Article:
Sometimes it’s easy to think of internet access for granted. However, with the growing popularity of remote working in 2020, connecting to work and school has presented new problems. The use of small work had been increasing in the year 2019, according to the FlexJobs survey before the outbreak hitting fully. Nowadays, many work remotely and will continue to continue doing so for some time. Some experts believe that the shift to more mobile working could be permanent.
“We’re all connected” was the song’s lyric for commercials New York Telephone ran in the 1980s. At the time, connecting to telephone lines was enough; however, now we want our connections to be extended via the web, which requires higher-end networks.
Here we look at various networks.
Understanding the four Kinds of Area Networks
Local Area Network (LAN)
LAN is a shorthand in the form of a local area network. It is usually used in offices; however, it is also used in homes due to the popularity of Wi-Fi. Wireless or wired, chances are that Ethernet powers the network at your workplace. Ethernet is a twisted cable pair that connects to switches that connect to gateways via RJ-45 connectors similar to phone jacks from a previous period. These connections can connect the LAN with other LANs and the internet.
Ethernet can also be connected wirelessly to Wi-Fi networks under the IEEE 802.11 standard. Most new routers utilize the b/g/n standard. IEEE 802.11b.
Wide Area Network (WAN)
The reason for this is that, as indicated by”w” as indicated by “w,” WAN covers more significant areas than the LAN. Thus, wide area networks can link multiple buildings even if they are close to each other, like for campus or satellite connections to connect across different counties.
In the case of LAN, it’s possible to work using a wireless or wired connection. If it is wired, it will utilize fiber-optic cables. Infrared or microwave (IR) transmitting technology or satellites are suitable as wireless connections.
Personal Area Network (PAN)
The Personal Area Networks (PAN) have a smaller area than LANs, typically smaller rooms. The most widely-used Wireless PAN networking technology used is Bluetooth and the most well-known wireless PAN one is USB. Wi-Fi is also a PAN technology.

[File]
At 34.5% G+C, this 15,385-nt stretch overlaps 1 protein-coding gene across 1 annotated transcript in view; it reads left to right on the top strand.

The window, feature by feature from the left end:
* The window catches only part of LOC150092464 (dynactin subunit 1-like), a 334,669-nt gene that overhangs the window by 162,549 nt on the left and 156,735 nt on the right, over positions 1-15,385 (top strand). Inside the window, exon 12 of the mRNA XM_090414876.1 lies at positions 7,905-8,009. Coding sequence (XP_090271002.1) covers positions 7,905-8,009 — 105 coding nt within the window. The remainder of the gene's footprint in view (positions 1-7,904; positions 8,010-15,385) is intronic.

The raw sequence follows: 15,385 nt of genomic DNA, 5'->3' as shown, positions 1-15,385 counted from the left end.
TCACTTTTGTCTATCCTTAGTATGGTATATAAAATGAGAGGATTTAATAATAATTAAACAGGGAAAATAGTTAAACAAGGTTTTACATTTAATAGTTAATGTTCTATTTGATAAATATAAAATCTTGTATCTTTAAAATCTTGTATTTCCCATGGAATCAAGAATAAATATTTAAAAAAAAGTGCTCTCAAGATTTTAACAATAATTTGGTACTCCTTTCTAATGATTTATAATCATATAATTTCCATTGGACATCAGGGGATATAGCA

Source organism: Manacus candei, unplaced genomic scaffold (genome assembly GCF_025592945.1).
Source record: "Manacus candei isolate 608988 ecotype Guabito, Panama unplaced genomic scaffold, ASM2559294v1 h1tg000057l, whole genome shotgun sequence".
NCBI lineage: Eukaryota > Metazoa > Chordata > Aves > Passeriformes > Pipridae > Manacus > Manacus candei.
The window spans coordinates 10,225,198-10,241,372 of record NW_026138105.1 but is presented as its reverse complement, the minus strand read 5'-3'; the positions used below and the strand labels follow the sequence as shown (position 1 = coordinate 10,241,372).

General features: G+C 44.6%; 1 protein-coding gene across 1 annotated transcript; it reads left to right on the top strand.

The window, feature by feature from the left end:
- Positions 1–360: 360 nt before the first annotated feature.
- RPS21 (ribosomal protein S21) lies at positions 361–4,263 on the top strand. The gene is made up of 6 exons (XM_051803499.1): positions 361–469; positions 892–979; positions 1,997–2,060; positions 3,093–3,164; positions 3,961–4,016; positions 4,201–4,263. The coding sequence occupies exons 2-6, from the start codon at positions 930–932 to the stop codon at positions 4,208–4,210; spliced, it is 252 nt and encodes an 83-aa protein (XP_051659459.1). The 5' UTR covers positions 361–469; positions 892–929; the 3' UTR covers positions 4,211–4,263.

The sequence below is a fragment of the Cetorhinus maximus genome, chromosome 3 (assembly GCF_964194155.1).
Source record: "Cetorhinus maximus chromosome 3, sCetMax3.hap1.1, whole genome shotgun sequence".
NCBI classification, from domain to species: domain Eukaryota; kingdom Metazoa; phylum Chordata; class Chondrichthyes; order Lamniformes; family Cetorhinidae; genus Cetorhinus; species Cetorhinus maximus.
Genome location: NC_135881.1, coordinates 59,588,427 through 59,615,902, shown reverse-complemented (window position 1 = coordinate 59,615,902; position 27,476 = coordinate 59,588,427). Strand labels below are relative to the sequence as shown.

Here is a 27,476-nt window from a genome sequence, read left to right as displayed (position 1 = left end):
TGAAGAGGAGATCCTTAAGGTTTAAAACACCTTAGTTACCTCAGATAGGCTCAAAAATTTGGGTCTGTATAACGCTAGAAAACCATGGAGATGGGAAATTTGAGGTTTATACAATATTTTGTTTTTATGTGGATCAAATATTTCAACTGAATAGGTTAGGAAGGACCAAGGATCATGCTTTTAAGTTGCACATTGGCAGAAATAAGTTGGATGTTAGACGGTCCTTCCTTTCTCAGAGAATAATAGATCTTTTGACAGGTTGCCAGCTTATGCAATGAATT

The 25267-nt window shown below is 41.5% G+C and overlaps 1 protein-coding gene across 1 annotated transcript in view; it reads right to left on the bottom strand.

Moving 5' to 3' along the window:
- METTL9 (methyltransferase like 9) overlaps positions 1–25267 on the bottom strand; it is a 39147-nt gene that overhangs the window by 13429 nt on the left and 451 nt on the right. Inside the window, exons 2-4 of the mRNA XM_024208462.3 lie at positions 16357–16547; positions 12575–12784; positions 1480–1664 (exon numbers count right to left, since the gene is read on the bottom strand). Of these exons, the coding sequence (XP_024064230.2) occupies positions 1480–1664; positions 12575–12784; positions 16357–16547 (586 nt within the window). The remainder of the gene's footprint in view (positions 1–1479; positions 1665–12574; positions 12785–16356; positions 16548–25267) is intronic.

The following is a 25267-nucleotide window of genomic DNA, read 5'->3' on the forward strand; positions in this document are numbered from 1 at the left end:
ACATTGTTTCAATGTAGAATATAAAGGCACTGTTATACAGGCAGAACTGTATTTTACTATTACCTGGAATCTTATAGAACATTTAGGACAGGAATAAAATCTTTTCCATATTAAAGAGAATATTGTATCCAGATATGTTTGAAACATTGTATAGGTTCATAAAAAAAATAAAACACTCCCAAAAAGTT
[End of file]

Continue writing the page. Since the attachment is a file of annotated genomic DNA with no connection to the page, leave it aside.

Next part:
Metropolitan Area Network (MAN)
Metropolitan Area Network (MAN) connects nodes within the same metropolitan region. Although it is possible to establish these connections using fiber optic cable, it’s cheaper connecting buildings that could be miles or blocks apart wirelessly. Therefore, the majority of relationships depend on the technology of microwave transmission.
Another important Acronym
Virtual Private Network (VPN)
Although the acronym refers to networks, it’s not as recognizable as other acronyms. The reason is that it’s not really about the bridging of area networks but instead creating privacy by virtualization.
VPN redirects Internet traffic to an external server that is specifically designed to handle this type of traffic. It’s the result that your IP address and your online activity are hidden from your ISP since all information transmitted and received through the VPN is protected.
Interview on Techopedia, Daniel Markuson, an expert in digital privacy at NordVPN, explained that you could think of the VPN as a way to create a tunnel through which data flows: “This tunnel is formed by first authenticating your device, sort of a computer, smartphone or tablet with using the VPN server. The server is then able to apply an encryption protocol to all data that is sent between your computer and the destination on the internet.”
Markuson pointed out that although VPNs were initially established by businesses worried about security or tech-savvy users who wanted to protect their privacy, the use of VPNs has grown exponentially since 2000. The majority “correlates to self-isolation and loneliness and social isolation happening everywhere the planet due to coronavirus.”
A few people used the VPN to enhance their streaming experience since they spent more time using streaming services in lockdown mode than they usually do. For others, the VPN was really about getting themselves set up to work at home as efficiently as they could.